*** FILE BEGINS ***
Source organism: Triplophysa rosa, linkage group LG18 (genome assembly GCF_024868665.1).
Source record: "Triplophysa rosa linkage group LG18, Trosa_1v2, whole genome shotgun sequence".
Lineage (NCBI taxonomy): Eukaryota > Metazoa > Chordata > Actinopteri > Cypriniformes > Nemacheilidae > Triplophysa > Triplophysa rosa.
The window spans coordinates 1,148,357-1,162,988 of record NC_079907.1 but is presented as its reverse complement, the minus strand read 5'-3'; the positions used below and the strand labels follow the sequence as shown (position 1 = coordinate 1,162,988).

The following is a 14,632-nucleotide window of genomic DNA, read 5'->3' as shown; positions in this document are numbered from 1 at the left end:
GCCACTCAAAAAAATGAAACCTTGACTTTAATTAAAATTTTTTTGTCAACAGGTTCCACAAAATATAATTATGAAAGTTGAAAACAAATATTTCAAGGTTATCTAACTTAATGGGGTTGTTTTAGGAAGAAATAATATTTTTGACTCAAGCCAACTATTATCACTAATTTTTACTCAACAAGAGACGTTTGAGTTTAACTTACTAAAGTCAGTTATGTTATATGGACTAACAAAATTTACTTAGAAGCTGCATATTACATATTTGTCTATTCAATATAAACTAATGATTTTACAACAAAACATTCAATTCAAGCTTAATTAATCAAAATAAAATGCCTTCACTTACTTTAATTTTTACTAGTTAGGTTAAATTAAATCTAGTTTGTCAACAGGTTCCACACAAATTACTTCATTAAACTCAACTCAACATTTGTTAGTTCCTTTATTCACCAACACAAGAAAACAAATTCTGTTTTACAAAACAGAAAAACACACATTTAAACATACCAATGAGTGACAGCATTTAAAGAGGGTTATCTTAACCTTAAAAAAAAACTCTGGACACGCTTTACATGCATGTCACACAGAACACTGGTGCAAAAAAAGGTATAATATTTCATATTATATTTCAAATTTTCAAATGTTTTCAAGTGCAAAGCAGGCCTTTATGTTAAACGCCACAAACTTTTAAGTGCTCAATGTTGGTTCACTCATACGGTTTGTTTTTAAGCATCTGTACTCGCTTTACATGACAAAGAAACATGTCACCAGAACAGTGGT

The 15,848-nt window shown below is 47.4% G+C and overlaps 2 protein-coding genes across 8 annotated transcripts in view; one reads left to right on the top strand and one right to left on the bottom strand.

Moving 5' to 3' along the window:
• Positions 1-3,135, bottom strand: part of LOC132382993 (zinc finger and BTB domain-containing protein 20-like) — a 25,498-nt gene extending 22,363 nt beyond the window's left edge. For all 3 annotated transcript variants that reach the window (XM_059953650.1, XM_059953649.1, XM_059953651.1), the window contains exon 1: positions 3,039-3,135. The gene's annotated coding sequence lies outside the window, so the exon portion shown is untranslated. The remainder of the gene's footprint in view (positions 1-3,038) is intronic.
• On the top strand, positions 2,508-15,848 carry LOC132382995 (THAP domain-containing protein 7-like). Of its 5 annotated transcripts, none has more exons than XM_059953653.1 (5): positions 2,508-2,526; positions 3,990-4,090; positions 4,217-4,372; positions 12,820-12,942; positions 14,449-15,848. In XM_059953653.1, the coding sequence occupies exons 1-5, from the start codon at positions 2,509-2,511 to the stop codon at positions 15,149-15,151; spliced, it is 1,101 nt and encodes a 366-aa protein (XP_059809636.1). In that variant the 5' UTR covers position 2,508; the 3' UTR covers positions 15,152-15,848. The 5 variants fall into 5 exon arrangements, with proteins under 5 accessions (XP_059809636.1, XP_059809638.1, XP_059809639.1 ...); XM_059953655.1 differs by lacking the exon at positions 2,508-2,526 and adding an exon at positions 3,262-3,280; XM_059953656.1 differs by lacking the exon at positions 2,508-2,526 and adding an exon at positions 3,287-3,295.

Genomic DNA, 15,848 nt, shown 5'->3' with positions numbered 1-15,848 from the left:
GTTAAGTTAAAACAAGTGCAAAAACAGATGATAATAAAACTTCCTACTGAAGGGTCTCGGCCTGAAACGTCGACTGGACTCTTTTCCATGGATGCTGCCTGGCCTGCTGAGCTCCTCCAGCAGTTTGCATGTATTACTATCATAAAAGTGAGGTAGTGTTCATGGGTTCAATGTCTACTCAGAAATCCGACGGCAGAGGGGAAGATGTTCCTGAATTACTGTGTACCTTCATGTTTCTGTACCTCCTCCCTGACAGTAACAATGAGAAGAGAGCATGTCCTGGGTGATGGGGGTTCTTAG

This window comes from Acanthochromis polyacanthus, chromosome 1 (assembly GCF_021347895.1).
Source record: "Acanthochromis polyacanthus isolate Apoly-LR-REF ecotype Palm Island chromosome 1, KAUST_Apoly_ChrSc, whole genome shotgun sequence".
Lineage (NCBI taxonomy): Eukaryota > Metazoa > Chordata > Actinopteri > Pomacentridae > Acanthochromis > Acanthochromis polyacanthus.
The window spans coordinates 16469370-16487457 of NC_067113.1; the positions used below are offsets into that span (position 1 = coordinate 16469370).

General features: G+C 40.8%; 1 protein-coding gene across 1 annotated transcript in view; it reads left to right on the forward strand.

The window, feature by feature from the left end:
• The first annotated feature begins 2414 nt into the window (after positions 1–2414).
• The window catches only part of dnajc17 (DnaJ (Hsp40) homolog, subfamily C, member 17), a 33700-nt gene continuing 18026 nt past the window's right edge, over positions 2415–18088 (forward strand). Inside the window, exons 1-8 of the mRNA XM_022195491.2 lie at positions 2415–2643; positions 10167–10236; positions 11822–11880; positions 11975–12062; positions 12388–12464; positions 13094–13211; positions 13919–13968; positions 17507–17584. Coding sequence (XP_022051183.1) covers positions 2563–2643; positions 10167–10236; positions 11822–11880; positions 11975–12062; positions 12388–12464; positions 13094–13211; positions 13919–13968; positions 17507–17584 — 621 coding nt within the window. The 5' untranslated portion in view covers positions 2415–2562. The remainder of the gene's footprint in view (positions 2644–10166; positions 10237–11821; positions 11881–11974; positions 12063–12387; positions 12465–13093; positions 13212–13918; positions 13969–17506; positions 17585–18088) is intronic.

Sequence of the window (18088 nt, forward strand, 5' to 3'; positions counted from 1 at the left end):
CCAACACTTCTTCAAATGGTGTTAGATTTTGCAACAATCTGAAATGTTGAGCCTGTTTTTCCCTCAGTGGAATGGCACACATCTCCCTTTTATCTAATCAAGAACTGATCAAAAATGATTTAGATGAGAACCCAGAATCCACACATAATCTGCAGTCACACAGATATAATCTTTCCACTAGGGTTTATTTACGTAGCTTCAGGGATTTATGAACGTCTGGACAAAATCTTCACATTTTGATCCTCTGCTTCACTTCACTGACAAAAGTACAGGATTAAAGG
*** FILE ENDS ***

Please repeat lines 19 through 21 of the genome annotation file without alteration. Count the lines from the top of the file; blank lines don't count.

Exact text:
• The first annotated feature begins 2414 nt into the window (after positions 1–2414).
• The window catches only part of dnajc17 (DnaJ (Hsp40) homolog, subfamily C, member 17), a 33700-nt gene continuing 18026 nt past the window's right edge, over positions 2415–18088 (forward strand). Inside the window, exons 1-8 of the mRNA XM_022195491.2 lie at positions 2415–2643; positions 10167–10236; positions 11822–11880; positions 11975–12062; positions 12388–12464; positions 13094–13211; positions 13919–13968; positions 17507–17584. Coding sequence (XP_022051183.1) covers positions 2563–2643; positions 10167–10236; positions 11822–11880; positions 11975–12062; positions 12388–12464; positions 13094–13211; positions 13919–13968; positions 17507–17584 — 621 coding nt within the window. The 5' untranslated portion in view covers positions 2415–2562. The remainder of the gene's footprint in view (positions 2644–10166; positions 10237–11821; positions 11881–11974; positions 12063–12387; positions 12465–13093; positions 13212–13918; positions 13969–17506; positions 17585–18088) is intronic.

Sequence of the window (18088 nt, forward strand, 5' to 3'; positions counted from 1 at the left end):